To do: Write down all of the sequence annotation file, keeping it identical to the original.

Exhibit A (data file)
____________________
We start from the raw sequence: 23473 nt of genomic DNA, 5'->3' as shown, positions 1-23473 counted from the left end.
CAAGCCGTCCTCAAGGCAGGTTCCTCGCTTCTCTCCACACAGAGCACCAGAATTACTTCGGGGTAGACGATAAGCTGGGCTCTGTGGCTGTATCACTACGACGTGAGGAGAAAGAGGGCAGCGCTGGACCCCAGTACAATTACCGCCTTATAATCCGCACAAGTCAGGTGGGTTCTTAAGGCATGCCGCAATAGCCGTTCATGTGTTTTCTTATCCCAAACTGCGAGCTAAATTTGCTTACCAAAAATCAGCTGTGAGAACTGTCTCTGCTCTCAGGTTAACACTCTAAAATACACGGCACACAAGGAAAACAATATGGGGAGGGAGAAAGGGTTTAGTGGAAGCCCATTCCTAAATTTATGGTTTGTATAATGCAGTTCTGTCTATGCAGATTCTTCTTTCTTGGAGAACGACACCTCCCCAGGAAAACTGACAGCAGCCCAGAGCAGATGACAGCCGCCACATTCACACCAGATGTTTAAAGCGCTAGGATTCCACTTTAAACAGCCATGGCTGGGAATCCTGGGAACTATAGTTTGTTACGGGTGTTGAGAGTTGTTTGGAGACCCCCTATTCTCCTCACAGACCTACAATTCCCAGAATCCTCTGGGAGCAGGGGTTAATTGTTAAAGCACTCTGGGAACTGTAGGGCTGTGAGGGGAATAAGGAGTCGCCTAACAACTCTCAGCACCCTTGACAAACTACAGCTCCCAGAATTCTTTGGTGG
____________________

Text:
We start from the raw sequence: 23473 nt of genomic DNA, 5'->3' as shown, positions 1-23473 counted from the left end.
CAAGCCGTCCTCAAGGCAGGTTCCTCGCTTCTCTCCACACAGAGCACCAGAATTACTTCGGGGTAGACGATAAGCTGGGCTCTGTGGCTGTATCACTACGACGTGAGGAGAAAGAGGGCAGCGCTGGACCCCAGTACAATTACCGCCTTATAATCCGCACAAGTCAGGTGGGTTCTTAAGGCATGCCGCAATAGCCGTTCATGTGTTTTCTTATCCCAAACTGCGAGCTAAATTTGCTTACCAAAAATCAGCTGTGAGAACTGTCTCTGCTCTCAGGTTAACACTCTAAAATACACGGCACACAAGGAAAACAATATGGGGAGGGAGAAAGGGTTTAGTGGAAGCCCATTCCTAAATTTATGGTTTGTATAATGCAGTTCTGTCTATGCAGATTCTTCTTTCTTGGAGAACGACACCTCCCCAGGAAAACTGACAGCAGCCCAGAGCAGATGACAGCCGCCACATTCACACCAGATGTTTAAAGCGCTAGGATTCCACTTTAAACAGCCATGGCTGGGAATCCTGGGAACTATAGTTTGTTACGGGTGTTGAGAGTTGTTTGGAGACCCCCTATTCTCCTCACAGACCTACAATTCCCAGAATCCTCTGGGAGCAGGGGTTAATTGTTAAAGCACTCTGGGAACTGTAGGGCTGTGAGGGGAATAAGGAGTCGCCTAACAACTCTCAGCACCCTTGACAAACTACAGCTCCCAGAATTCTTTGGTGG